Cinnamon Pie

Cinnamon Pie

I don’t know what possessed me, but last week I decided to have another go at my white whale: cinnamon pie.  Those who have been reading for awhile might recall that I last attempted this one about a year ago (my past struggles with cinnamon pie are documented in this post).  While the result turned out well, I still had one hang-up: it was a tart, not a pie.

I am pleased to say that I may have finally succeeded once and for all.  This pie is based on the same ricotta custard that my eggnog and cannoli pies are based on, and that turns out to be an excellent vessel for a pure, cinnamon filling.  I did originally steep some cinnamon sticks in my heavy cream, but that didn’t really yield any substantial flavor, so I omitted that step here.  If I were to try again, I might try steeping a chai teabag in the cream like I did for my cinnamon tart.  If you’re not in the mood for any of that fussiness, just use the plain old cream on its own.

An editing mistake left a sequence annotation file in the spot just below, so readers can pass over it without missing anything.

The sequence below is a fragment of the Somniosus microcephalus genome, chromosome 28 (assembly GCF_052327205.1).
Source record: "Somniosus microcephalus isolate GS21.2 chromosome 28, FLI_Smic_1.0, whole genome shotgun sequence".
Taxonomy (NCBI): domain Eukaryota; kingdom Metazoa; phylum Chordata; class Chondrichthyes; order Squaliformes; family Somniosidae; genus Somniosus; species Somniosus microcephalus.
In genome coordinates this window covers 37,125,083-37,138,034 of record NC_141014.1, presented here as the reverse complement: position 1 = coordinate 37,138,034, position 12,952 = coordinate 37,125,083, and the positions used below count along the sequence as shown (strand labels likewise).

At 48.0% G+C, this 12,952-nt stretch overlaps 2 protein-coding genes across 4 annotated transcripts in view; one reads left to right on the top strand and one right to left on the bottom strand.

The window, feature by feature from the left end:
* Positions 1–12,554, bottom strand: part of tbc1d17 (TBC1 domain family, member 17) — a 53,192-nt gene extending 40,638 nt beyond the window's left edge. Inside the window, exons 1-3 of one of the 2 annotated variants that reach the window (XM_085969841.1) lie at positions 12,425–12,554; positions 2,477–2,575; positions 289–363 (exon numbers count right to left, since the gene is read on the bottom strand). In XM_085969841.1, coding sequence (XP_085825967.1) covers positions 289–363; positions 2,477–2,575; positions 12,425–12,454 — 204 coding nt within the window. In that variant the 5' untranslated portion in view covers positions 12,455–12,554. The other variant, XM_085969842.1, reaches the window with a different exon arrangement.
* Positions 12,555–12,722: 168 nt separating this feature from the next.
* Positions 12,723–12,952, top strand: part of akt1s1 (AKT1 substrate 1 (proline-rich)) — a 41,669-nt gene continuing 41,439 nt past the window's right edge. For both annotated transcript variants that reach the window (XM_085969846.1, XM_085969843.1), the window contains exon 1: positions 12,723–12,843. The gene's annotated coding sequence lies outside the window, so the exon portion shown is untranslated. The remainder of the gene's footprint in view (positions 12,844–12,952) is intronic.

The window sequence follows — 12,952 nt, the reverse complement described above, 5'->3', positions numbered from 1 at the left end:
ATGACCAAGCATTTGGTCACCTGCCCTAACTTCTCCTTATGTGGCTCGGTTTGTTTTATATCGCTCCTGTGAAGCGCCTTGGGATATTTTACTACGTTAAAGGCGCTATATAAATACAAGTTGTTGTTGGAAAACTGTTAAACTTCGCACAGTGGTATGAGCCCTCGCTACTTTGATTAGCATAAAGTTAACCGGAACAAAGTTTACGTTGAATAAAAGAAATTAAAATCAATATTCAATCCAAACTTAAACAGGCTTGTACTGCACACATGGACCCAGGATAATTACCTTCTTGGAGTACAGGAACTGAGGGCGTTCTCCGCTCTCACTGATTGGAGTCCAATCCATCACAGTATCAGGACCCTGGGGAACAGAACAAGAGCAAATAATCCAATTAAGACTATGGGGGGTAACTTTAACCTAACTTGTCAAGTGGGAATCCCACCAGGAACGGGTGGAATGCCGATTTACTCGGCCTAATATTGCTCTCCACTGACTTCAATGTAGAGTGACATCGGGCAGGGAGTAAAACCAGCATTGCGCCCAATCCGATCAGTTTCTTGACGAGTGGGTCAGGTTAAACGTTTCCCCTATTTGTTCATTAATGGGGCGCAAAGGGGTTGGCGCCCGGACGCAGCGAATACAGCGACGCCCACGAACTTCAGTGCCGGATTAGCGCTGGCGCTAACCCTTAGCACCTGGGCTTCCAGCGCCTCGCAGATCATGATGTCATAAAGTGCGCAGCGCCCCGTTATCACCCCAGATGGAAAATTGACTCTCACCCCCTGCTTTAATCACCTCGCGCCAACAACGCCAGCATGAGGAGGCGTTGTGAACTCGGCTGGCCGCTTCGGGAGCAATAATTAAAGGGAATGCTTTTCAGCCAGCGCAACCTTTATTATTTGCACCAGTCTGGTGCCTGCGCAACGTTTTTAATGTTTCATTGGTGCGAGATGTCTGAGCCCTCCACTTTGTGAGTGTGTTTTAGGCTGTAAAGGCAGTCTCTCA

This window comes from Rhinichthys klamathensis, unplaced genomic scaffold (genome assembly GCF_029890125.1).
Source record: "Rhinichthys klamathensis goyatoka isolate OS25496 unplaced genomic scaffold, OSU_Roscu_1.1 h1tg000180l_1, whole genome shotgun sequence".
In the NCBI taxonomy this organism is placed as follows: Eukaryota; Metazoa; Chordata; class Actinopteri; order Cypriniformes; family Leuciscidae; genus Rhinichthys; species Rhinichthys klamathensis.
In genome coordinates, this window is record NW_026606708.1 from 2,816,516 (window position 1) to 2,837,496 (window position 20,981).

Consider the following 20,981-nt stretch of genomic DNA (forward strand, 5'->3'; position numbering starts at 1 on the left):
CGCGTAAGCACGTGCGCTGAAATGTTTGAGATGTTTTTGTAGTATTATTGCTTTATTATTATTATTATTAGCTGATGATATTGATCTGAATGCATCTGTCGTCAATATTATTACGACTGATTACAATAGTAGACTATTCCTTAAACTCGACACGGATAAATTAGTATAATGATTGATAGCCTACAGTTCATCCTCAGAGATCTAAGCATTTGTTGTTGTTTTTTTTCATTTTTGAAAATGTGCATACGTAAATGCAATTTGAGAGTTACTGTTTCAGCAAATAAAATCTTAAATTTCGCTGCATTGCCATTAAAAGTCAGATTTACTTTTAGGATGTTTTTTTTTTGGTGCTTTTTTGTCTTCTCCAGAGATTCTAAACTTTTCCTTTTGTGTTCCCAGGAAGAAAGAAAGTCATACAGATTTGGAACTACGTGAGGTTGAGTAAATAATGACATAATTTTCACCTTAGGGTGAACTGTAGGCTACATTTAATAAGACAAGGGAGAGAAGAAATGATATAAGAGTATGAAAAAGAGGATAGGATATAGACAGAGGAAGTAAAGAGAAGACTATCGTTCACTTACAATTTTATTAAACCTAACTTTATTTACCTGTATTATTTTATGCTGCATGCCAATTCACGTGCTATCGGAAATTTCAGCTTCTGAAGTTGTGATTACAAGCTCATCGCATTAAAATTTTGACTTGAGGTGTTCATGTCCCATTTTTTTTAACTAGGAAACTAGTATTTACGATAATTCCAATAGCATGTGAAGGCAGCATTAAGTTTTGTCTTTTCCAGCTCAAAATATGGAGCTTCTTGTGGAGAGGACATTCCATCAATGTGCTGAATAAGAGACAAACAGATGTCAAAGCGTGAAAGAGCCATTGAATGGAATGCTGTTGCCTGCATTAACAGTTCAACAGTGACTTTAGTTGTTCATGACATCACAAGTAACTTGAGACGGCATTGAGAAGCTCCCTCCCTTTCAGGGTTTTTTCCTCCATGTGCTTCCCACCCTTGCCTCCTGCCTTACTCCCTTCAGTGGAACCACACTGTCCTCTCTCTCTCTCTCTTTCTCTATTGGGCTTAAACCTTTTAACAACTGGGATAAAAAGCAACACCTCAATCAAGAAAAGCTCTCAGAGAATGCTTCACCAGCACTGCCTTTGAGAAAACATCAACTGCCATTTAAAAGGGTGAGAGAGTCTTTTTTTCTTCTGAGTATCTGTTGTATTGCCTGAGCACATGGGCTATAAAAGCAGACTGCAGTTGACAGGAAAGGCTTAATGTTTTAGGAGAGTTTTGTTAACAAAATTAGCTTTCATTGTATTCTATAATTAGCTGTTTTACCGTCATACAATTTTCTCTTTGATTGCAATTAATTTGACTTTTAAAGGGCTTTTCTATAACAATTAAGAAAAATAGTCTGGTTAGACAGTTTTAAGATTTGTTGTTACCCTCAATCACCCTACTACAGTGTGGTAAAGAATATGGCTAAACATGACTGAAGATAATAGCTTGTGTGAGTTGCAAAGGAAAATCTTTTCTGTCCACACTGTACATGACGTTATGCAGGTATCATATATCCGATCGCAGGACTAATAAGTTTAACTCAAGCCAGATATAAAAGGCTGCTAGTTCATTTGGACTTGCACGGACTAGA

The crucial step here is to let this pie sit for a few days before serving.  When I made this, I let it cool overnight, then eagerly cut into it the next evening.  I was disappointed to find that once again, it just wasn’t the cinnamon pie I had been hoping for.  I was ready to add this recipe to my growing list of cinnamon pie failures, but something in me kept going back each day to see if anything had changed.  Surprisingly, it did!  Turns out that the cinnamon flavor takes a few days to develop, so you won’t reach peak cinnamon until approximately day 3 or 4.  Of course, you can eat some before then, but you may be a bit underwhelmed with the level of cinnamon-iness.